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If you ever get a flat tire while driving, you might be relieved to have a spare tire in your trunk. But how long can you drive on a spare tire safely? And what are the risks and limitations of using a spare tire? This article will answer these questions and provide some tips on maintaining and driving on a spare tire.
An extra tire: what is it?
A spare tire is an additional tire that you can use to replace a flat or damaged tire on your vehicle. There are two major types of spare tires: full-size and compact.
A full-size spare tire is the same size and type as the other tires on your vehicle. It has no driving restrictions and can be used as a regular tire until you get a new one. However, a full-size spare tire is heavy and bulky, and it may not fit in your trunk or under your car.
A compact spare tire, commonly known as a donut tire, is a smaller, thinner alternative intended for temporary use until you obtain a replacement tire. You store it in a dedicated compartment within your trunk or beneath your vehicle. A compact spare tire has several limitations and disadvantages, such as:
- It has a lower air pressure than a regular tire, usually 60 psi. You need to check the tire pressure regularly and inflate it as required.
- It has a lower speed limit than a regular tire, usually 50 mph. You must drive slowly and carefully using a compact spare tire and avoid highways and fast lanes.
- It has a shorter lifespan than a regular tire, usually 50 to 70 miles. It would help if you replaced it as soon as possible, as driving on a compact spare tire for too long can hurt your car’s equipment, such as the differential, the brakes, and the suspension.
- It has a different size and shape than a regular tire, affecting your car’s performance, handling, and stability. You need to be aware of the changes in your car’s behavior and response when using a compact spare tire and adjust your driving accordingly.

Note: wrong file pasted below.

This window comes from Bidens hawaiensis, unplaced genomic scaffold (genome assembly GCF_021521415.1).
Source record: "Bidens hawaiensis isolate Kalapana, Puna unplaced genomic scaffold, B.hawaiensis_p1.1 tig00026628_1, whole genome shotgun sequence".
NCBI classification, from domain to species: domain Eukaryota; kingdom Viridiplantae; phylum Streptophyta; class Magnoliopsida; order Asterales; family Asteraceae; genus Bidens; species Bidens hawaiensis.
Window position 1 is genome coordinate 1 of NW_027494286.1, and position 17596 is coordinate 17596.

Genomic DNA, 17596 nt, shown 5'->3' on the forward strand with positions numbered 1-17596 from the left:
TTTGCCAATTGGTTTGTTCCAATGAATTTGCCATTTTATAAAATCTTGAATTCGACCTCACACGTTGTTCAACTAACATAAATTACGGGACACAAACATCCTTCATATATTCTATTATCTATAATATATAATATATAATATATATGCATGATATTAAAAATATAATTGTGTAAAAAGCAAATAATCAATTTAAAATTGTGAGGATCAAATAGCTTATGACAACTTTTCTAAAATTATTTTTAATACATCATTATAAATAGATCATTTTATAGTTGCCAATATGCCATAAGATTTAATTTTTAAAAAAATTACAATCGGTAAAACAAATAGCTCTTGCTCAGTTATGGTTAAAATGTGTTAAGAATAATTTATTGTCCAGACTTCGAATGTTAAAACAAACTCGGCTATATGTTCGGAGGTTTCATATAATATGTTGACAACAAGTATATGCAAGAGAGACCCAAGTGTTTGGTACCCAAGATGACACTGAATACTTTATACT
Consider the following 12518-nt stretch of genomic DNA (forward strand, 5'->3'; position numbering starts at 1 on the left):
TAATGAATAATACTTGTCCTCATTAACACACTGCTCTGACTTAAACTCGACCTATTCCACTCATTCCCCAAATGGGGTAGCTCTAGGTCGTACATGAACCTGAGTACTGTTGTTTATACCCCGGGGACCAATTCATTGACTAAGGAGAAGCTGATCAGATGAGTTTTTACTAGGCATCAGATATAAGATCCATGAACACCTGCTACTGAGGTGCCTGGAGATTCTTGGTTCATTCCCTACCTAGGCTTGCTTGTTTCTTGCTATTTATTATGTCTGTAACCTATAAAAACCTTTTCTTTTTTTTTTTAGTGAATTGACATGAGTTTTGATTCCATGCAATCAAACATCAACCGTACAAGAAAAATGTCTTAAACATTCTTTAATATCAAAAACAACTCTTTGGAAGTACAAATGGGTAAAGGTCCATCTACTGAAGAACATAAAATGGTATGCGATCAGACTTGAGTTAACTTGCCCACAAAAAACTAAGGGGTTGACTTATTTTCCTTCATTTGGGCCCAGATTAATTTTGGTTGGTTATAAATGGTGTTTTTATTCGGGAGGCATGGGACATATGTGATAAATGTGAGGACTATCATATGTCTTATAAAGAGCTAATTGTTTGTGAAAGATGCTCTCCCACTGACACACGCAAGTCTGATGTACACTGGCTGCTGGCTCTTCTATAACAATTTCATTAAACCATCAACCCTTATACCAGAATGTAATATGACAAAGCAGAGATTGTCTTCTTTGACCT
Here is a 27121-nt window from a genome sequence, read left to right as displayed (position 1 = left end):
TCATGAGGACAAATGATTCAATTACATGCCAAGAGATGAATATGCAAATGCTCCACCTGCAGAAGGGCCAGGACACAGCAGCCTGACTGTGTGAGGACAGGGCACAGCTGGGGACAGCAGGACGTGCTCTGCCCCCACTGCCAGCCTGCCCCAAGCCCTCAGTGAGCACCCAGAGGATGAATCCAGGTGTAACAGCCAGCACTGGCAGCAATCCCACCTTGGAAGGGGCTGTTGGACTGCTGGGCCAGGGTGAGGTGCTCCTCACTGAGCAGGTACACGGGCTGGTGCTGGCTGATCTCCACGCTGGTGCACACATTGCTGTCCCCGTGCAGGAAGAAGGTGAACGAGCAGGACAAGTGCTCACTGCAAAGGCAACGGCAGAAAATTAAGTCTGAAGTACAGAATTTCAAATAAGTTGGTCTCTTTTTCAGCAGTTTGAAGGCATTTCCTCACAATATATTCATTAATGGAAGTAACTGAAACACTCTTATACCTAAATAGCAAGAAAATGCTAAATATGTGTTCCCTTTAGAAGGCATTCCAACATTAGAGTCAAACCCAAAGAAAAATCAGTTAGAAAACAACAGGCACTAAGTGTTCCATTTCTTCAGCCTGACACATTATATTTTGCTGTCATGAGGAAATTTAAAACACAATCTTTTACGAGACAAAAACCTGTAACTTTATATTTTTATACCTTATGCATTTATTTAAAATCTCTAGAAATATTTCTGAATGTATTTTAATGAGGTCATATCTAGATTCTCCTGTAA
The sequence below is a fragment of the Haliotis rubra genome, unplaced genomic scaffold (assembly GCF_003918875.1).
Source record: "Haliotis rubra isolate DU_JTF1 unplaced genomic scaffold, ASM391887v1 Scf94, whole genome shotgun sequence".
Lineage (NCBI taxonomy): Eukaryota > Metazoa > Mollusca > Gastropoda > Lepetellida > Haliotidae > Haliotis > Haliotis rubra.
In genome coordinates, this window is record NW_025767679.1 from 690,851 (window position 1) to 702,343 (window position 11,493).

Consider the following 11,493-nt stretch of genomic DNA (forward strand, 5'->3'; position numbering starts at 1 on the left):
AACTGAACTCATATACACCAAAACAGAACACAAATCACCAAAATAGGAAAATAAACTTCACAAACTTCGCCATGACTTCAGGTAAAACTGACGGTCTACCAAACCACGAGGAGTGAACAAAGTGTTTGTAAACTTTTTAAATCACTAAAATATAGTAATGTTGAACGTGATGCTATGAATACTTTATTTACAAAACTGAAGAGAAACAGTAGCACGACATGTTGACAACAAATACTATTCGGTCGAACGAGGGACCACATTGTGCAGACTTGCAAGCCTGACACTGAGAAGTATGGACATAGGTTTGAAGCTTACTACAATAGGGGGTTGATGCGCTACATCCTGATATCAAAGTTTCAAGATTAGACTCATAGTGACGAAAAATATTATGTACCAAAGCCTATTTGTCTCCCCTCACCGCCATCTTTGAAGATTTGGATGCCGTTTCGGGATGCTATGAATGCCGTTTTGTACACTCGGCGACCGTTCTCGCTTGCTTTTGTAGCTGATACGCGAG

How do you safely drive on a spare tire?
When driving on a spare tire, you must follow some protection tips to prevent accidents and further damage to your car. Here are some of them:
- Consult your owner’s manual and adhere to the guidelines and recommendations for using a spare tire. Different cars may have other specifications and requirements for spare tires.
- Install the spare tire correctly and securely. Make sure you tighten the lug nuts and align the tire perfectly. If you need help with how to do it, seek professional help or call a roadside assistance service.
- Check the spare tire condition and pressure before driving. Look for any signs of wear, damage, or leakage. Inflate the tire to the recommended pressure, which the tire or the manual should indicate.
- Drive cautiously and defensively. Avoid sudden braking, accelerating, or turning. Maintain a safe space from other vehicles and obstacles. When driving on a spare tire, let other drivers know by using your hazard lights or four signal.
- Limit your driving distance and speed. Do not drive over 50 to 70 miles or faster than 50 mph on a compact spare tire. Find the nearest tire shop or mechanic and get a new tire immediately.
- Do not use cruise or traction control when driving on a spare tire. These features may not work correctly or interfere with your car’s performance when using a spare tire.
- Refrain from towing anything or carrying heavy loads when driving on a spare tire, which can stress and strain your spare tire and your car’s equipment.
A full-size spare tire matches the size and type of the other tires on your vehicle. You can use it as a regular tire with no driving restrictions. A compact spare tire, designed to save space and weight, has some limitations and should be used until you can get a new tire or repair the flat one.
According to car experts, the average lifespan of a compact spare tire is usually between 50 and 70 miles, or the distance outlined in your owner’s manual. It would help if you did not drive on a compact spare tire for longer than that because it can cause damage to your vehicle and compromise your safety.
You should restrict your speed to 50 mph or less when driving on a compact spare tire. If going on a highway, you should stay in the right lane and keep a safe distance from other vehicles. It would help to avoid sudden acceleration, braking, or turning, as these can cause your tire to lose grip or stability.
You can use a tire pressure gauge to measure the air pressure in your tire and compare it with the recommended level in your owner’s manual or on the tire sidewall. The recommended pressure for a spare tire is 60 psi, while a full-size spare tire should match the pressure of the other tires on your vehicle.
Driving on a spare tire is not ideal, but it can be a lifesaver in an emergency. However, you need to know how long you can go on a spare tire safely and the risks and limitations of using a spare tire. You must also follow some safety tips and adequately maintain your spare tire. Doing so can prevent accidents, protect your car, and confidently get back on the road.